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He would go on to one-up himself in 2016, hitting .292 with 39 homers, a .939 OPS and 148 wRC+ in an MVP campaign. Bryant missed out on back-to-back unanimous awards by one vote as Daniel Murphy got the other. Bryant’s 7.9 fWAR led the NL and the next closest was Corey Seager at 6.9. By the end of his second year, he was already the face of the Cubs and had accumulated 14 fWAR.

In the 2016 Postseason, Kris Bryant cemented himself as a Cub legend, posting 148 wRC+ in 17 games. That included two iconic home runs among Cubs fans in the World Series. The first came with the Cubs down 3-1 in the series and trailing 1-0 in Game 5. Bryant ripped a ball that landed in the basket in left-center to tie the game. The Cubs would come back and send the series back to Cleveland.

Once there, Bryant launched a home run in the first inning of Game 6 that sparked an emphatic victory to force Game 7.

That was when it all came full circle for the Cubs, as their chosen one threw over to their captain for the final out of their long-awaited World Series victory. A moment that will live forever in Cubs history seemed to be a preview of a burgeoning dynasty.

Yet it just never came together again for the Cubs. Bryant and the Cubs would seemingly get worse every year following the World Series. They followed it up by losing in the NLCS, then the Wild Card Game in 2018, then missing the Postseason in 2019 and finally, losing a Wild Card Series to the Marlins in the COVID Postseason.

Bryant was just as good as his MVP form in 2017, but Giancarlo Stanton’s 59 homers were too much to keep up with. Bryant had 6.7 fWAR that year, increasing his three-year total to 20.7 to start his career. He notched 147 wRC+, a career best .946 OPS and 29 home runs. In most other years, Bryant would have won his second-straight MVP award at just 25 years old.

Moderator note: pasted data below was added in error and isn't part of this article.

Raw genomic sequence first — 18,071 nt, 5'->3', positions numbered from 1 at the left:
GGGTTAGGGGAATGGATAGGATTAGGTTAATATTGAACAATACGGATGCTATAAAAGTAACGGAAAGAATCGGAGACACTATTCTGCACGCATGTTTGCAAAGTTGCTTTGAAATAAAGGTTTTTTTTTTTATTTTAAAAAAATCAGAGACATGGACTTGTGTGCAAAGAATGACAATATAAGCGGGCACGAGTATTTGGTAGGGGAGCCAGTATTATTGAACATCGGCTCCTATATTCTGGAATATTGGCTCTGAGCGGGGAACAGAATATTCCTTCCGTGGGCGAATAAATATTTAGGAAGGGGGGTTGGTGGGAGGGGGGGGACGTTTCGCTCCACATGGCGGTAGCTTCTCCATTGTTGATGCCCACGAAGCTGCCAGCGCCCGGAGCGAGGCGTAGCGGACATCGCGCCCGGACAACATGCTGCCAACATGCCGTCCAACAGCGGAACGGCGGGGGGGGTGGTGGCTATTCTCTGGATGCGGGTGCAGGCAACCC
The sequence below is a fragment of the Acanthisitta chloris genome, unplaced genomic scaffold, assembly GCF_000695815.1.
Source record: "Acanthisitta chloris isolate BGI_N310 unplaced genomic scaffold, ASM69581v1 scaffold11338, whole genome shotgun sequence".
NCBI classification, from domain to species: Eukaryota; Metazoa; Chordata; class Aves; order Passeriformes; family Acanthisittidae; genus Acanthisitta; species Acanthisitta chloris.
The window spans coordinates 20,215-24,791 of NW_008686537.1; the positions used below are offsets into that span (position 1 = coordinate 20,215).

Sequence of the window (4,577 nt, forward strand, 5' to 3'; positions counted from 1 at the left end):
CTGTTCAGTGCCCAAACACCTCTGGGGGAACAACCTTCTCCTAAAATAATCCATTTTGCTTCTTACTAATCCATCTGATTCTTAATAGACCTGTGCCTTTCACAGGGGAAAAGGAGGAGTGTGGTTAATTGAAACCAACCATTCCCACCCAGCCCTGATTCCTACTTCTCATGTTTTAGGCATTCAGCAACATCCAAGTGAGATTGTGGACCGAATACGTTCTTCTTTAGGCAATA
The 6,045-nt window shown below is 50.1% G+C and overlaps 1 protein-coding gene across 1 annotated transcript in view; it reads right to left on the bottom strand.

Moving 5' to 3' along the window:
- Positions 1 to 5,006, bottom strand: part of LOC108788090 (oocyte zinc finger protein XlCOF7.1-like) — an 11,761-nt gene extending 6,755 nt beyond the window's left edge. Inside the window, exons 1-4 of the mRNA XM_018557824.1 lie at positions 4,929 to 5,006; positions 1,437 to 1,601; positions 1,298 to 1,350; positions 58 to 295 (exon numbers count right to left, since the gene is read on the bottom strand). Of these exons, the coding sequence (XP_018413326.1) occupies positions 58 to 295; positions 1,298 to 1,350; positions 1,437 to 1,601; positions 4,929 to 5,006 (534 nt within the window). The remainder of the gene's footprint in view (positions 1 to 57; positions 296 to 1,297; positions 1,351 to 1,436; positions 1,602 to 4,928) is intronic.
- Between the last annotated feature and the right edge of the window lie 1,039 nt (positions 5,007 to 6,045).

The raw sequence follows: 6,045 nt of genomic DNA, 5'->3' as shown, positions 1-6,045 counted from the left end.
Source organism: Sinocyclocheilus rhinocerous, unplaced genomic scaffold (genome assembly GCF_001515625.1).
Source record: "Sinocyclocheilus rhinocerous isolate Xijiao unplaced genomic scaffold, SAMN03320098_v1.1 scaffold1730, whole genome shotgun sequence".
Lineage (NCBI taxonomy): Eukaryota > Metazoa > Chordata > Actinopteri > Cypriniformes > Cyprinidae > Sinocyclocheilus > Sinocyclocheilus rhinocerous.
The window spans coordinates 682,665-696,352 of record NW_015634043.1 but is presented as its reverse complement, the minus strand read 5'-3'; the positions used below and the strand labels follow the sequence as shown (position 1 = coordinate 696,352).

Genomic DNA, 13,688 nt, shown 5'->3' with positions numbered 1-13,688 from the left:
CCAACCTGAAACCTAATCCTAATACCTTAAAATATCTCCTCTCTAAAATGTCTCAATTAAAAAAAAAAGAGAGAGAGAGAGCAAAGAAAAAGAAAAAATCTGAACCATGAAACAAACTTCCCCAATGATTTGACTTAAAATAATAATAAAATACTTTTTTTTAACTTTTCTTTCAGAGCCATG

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A trend began with Bryant in 2018 as he began to struggle with injuries. He played in just 102 games that year and put up career lows to that point in wRC+ (126), OPS (.834) and home runs (13). Following that season is when the threads between Bryant and the Cubs really began to come apart. The Cubs reportedly offered Bryant an extension north of $200M, but that report was proven to be false. Details about contract extension talks throughout the years remain unclear, and 2018 was just the beginning.

Bryant said on multiple occasions that he never saw a big-money extension offer. Bryant even denied the Cubs engaged him in extension talks prior to trading him once he was already a Giant. As rumors began to swirl and be shot down, free agency in 2021 began to look inevitable for Bryant. Fans in Chicago felt the Cubs were doing wrong by their franchise cornerstone as they refused to pay him what he was worth.

There were still three years for the Cubs to figure it out, and Bryant continued to produce. He had a sneaky 134 wRC+ and 31 homers in 147 games in 2019, but the Cubs missed the Postseason as the offense floundered down the stretch. With each disappointing finish to a season, Bryant’s impending free agency loomed larger.

As injuries plagued his COVID-shortened 2020, Bryant put up just 75 wRC+ in 34 games. It left questions about whether Bryant could regain his MVP form or if he had already fallen off. With one season left before free agency, extension talks once again got nowhere. The Cubs began going into rebuild mode as they traded Yu Darvish to the Padres, and it seemed Bryant may not even make it to Opening Day 2021 in Chicago.